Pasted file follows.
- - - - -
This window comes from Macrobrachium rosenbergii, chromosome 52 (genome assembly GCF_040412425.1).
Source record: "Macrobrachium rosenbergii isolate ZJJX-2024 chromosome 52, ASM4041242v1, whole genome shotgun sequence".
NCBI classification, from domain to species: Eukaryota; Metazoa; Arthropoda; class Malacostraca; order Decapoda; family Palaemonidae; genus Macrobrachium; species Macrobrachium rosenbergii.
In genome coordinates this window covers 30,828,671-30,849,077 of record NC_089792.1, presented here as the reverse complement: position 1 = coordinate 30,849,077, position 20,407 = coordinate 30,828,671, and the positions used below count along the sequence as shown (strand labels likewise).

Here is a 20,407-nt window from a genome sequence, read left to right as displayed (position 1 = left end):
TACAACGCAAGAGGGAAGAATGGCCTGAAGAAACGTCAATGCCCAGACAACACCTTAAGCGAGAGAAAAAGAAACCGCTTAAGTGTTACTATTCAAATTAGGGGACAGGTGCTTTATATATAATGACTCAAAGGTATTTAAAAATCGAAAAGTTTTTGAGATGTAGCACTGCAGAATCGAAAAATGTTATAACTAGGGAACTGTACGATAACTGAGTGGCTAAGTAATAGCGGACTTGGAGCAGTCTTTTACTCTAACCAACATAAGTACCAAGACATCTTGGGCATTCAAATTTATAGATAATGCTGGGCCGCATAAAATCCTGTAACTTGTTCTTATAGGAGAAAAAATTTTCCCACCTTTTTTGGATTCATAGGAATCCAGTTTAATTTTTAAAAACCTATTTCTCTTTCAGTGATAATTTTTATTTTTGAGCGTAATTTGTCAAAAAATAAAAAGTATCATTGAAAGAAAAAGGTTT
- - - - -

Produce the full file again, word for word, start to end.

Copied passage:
This window comes from Macrobrachium rosenbergii, chromosome 52 (genome assembly GCF_040412425.1).
Source record: "Macrobrachium rosenbergii isolate ZJJX-2024 chromosome 52, ASM4041242v1, whole genome shotgun sequence".
NCBI classification, from domain to species: Eukaryota; Metazoa; Arthropoda; class Malacostraca; order Decapoda; family Palaemonidae; genus Macrobrachium; species Macrobrachium rosenbergii.
In genome coordinates this window covers 30,828,671-30,849,077 of record NC_089792.1, presented here as the reverse complement: position 1 = coordinate 30,849,077, position 20,407 = coordinate 30,828,671, and the positions used below count along the sequence as shown (strand labels likewise).

Here is a 20,407-nt window from a genome sequence, read left to right as displayed (position 1 = left end):
TACAACGCAAGAGGGAAGAATGGCCTGAAGAAACGTCAATGCCCAGACAACACCTTAAGCGAGAGAAAAAGAAACCGCTTAAGTGTTACTATTCAAATTAGGGGACAGGTGCTTTATATATAATGACTCAAAGGTATTTAAAAATCGAAAAGTTTTTGAGATGTAGCACTGCAGAATCGAAAAATGTTATAACTAGGGAACTGTACGATAACTGAGTGGCTAAGTAATAGCGGACTTGGAGCAGTCTTTTACTCTAACCAACATAAGTACCAAGACATCTTGGGCATTCAAATTTATAGATAATGCTGGGCCGCATAAAATCCTGTAACTTGTTCTTATAGGAGAAAAAATTTTCCCACCTTTTTTGGATTCATAGGAATCCAGTTTAATTTTTAAAAACCTATTTCTCTTTCAGTGATAATTTTTATTTTTGAGCGTAATTTGTCAAAAAATAAAAAGTATCATTGAAAGAAAAAGGTTT